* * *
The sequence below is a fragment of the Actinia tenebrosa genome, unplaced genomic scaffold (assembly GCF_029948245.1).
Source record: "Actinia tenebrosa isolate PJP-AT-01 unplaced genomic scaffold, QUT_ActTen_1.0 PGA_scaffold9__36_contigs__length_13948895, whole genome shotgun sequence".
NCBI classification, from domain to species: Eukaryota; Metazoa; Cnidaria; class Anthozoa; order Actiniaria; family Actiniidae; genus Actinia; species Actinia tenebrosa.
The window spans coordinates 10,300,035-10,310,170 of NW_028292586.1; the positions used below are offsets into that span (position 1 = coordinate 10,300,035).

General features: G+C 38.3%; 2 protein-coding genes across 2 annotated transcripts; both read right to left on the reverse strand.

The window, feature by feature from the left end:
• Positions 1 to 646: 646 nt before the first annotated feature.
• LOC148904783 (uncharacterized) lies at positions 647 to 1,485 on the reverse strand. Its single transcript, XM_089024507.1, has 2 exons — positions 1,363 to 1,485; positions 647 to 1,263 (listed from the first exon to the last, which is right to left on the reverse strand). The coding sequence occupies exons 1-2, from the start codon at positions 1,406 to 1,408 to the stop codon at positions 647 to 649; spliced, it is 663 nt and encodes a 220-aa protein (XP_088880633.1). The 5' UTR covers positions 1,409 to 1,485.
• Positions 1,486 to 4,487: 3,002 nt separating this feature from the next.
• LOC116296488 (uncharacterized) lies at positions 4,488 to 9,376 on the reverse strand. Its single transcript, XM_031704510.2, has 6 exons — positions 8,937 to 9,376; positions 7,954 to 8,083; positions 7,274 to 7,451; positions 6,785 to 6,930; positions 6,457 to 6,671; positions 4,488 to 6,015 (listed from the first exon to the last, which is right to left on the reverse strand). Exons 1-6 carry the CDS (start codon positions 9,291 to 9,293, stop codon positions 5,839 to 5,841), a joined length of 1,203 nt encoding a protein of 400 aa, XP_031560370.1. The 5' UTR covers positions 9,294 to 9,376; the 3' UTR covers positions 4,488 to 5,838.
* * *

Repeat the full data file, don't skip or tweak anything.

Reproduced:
The sequence below is a fragment of the Actinia tenebrosa genome, unplaced genomic scaffold (assembly GCF_029948245.1).
Source record: "Actinia tenebrosa isolate PJP-AT-01 unplaced genomic scaffold, QUT_ActTen_1.0 PGA_scaffold9__36_contigs__length_13948895, whole genome shotgun sequence".
NCBI classification, from domain to species: Eukaryota; Metazoa; Cnidaria; class Anthozoa; order Actiniaria; family Actiniidae; genus Actinia; species Actinia tenebrosa.
The window spans coordinates 10,300,035-10,310,170 of NW_028292586.1; the positions used below are offsets into that span (position 1 = coordinate 10,300,035).

General features: G+C 38.3%; 2 protein-coding genes across 2 annotated transcripts; both read right to left on the reverse strand.

The window, feature by feature from the left end:
• Positions 1 to 646: 646 nt before the first annotated feature.
• LOC148904783 (uncharacterized) lies at positions 647 to 1,485 on the reverse strand. Its single transcript, XM_089024507.1, has 2 exons — positions 1,363 to 1,485; positions 647 to 1,263 (listed from the first exon to the last, which is right to left on the reverse strand). The coding sequence occupies exons 1-2, from the start codon at positions 1,406 to 1,408 to the stop codon at positions 647 to 649; spliced, it is 663 nt and encodes a 220-aa protein (XP_088880633.1). The 5' UTR covers positions 1,409 to 1,485.
• Positions 1,486 to 4,487: 3,002 nt separating this feature from the next.
• LOC116296488 (uncharacterized) lies at positions 4,488 to 9,376 on the reverse strand. Its single transcript, XM_031704510.2, has 6 exons — positions 8,937 to 9,376; positions 7,954 to 8,083; positions 7,274 to 7,451; positions 6,785 to 6,930; positions 6,457 to 6,671; positions 4,488 to 6,015 (listed from the first exon to the last, which is right to left on the reverse strand). Exons 1-6 carry the CDS (start codon positions 9,291 to 9,293, stop codon positions 5,839 to 5,841), a joined length of 1,203 nt encoding a protein of 400 aa, XP_031560370.1. The 5' UTR covers positions 9,294 to 9,376; the 3' UTR covers positions 4,488 to 5,838.